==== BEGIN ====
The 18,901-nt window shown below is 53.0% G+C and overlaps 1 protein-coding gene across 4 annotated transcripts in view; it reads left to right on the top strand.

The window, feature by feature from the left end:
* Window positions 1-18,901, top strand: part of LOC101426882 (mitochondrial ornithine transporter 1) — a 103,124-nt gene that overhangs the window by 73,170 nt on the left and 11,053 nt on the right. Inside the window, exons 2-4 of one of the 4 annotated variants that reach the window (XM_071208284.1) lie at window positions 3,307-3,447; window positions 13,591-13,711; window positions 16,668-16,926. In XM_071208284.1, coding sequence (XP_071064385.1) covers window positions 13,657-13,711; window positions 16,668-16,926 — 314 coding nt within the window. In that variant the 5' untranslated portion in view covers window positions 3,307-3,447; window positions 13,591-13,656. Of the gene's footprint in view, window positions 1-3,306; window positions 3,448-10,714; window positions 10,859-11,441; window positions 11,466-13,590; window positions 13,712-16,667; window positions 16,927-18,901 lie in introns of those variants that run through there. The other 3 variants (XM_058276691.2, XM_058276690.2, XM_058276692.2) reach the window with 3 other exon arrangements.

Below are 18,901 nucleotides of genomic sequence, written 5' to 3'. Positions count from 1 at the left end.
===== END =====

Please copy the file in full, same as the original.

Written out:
The 18,901-nt window shown below is 53.0% G+C and overlaps 1 protein-coding gene across 4 annotated transcripts in view; it reads left to right on the top strand.

The window, feature by feature from the left end:
* Window positions 1-18,901, top strand: part of LOC101426882 (mitochondrial ornithine transporter 1) — a 103,124-nt gene that overhangs the window by 73,170 nt on the left and 11,053 nt on the right. Inside the window, exons 2-4 of one of the 4 annotated variants that reach the window (XM_071208284.1) lie at window positions 3,307-3,447; window positions 13,591-13,711; window positions 16,668-16,926. In XM_071208284.1, coding sequence (XP_071064385.1) covers window positions 13,657-13,711; window positions 16,668-16,926 — 314 coding nt within the window. In that variant the 5' untranslated portion in view covers window positions 3,307-3,447; window positions 13,591-13,656. Of the gene's footprint in view, window positions 1-3,306; window positions 3,448-10,714; window positions 10,859-11,441; window positions 11,466-13,590; window positions 13,712-16,667; window positions 16,927-18,901 lie in introns of those variants that run through there. The other 3 variants (XM_058276691.2, XM_058276690.2, XM_058276692.2) reach the window with 3 other exon arrangements.

Below are 18,901 nucleotides of genomic sequence, written 5' to 3'. Positions count from 1 at the left end.